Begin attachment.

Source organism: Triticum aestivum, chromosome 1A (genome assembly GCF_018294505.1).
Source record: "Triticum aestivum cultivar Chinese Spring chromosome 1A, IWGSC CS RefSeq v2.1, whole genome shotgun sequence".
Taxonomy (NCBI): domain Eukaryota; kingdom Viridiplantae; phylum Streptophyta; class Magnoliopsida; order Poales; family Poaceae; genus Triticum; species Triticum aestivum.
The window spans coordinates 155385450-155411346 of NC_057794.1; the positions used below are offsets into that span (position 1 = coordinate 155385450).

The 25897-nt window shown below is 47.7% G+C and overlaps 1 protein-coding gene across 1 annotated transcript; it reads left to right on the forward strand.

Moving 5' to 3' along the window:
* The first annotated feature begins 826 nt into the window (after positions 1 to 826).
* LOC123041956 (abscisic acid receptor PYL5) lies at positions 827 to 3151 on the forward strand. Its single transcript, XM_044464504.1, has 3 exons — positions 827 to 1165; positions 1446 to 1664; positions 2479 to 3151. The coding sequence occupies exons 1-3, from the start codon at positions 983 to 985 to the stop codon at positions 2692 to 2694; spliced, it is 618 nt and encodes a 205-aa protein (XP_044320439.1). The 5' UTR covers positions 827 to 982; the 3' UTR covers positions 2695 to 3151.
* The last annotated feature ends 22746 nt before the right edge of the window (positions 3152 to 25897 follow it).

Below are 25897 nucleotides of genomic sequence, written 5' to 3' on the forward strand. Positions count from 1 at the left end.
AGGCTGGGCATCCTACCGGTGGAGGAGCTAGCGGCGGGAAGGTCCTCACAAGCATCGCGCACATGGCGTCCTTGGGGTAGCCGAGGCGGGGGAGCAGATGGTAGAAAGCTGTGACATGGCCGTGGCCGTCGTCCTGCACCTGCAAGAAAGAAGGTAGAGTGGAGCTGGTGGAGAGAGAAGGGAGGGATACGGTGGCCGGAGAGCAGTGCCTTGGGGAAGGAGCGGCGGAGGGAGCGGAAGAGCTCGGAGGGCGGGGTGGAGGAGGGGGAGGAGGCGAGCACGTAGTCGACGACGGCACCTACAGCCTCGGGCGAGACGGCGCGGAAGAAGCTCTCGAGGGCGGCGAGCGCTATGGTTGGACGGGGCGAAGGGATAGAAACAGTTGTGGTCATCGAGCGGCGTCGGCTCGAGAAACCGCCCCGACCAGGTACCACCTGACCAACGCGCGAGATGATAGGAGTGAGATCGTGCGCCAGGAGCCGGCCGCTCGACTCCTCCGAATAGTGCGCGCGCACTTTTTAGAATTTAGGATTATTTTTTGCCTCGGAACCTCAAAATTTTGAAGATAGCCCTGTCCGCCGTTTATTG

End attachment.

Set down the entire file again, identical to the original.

Source organism: Triticum aestivum, chromosome 1A (genome assembly GCF_018294505.1).
Source record: "Triticum aestivum cultivar Chinese Spring chromosome 1A, IWGSC CS RefSeq v2.1, whole genome shotgun sequence".
Taxonomy (NCBI): domain Eukaryota; kingdom Viridiplantae; phylum Streptophyta; class Magnoliopsida; order Poales; family Poaceae; genus Triticum; species Triticum aestivum.
The window spans coordinates 155385450-155411346 of NC_057794.1; the positions used below are offsets into that span (position 1 = coordinate 155385450).

The 25897-nt window shown below is 47.7% G+C and overlaps 1 protein-coding gene across 1 annotated transcript; it reads left to right on the forward strand.

Moving 5' to 3' along the window:
* The first annotated feature begins 826 nt into the window (after positions 1 to 826).
* LOC123041956 (abscisic acid receptor PYL5) lies at positions 827 to 3151 on the forward strand. Its single transcript, XM_044464504.1, has 3 exons — positions 827 to 1165; positions 1446 to 1664; positions 2479 to 3151. The coding sequence occupies exons 1-3, from the start codon at positions 983 to 985 to the stop codon at positions 2692 to 2694; spliced, it is 618 nt and encodes a 205-aa protein (XP_044320439.1). The 5' UTR covers positions 827 to 982; the 3' UTR covers positions 2695 to 3151.
* The last annotated feature ends 22746 nt before the right edge of the window (positions 3152 to 25897 follow it).

Below are 25897 nucleotides of genomic sequence, written 5' to 3' on the forward strand. Positions count from 1 at the left end.
AGGCTGGGCATCCTACCGGTGGAGGAGCTAGCGGCGGGAAGGTCCTCACAAGCATCGCGCACATGGCGTCCTTGGGGTAGCCGAGGCGGGGGAGCAGATGGTAGAAAGCTGTGACATGGCCGTGGCCGTCGTCCTGCACCTGCAAGAAAGAAGGTAGAGTGGAGCTGGTGGAGAGAGAAGGGAGGGATACGGTGGCCGGAGAGCAGTGCCTTGGGGAAGGAGCGGCGGAGGGAGCGGAAGAGCTCGGAGGGCGGGGTGGAGGAGGGGGAGGAGGCGAGCACGTAGTCGACGACGGCACCTACAGCCTCGGGCGAGACGGCGCGGAAGAAGCTCTCGAGGGCGGCGAGCGCTATGGTTGGACGGGGCGAAGGGATAGAAACAGTTGTGGTCATCGAGCGGCGTCGGCTCGAGAAACCGCCCCGACCAGGTACCACCTGACCAACGCGCGAGATGATAGGAGTGAGATCGTGCGCCAGGAGCCGGCCGCTCGACTCCTCCGAATAGTGCGCGCGCACTTTTTAGAATTTAGGATTATTTTTTGCCTCGGAACCTCAAAATTTTGAAGATAGCCCTGTCCGCCGTTTATTG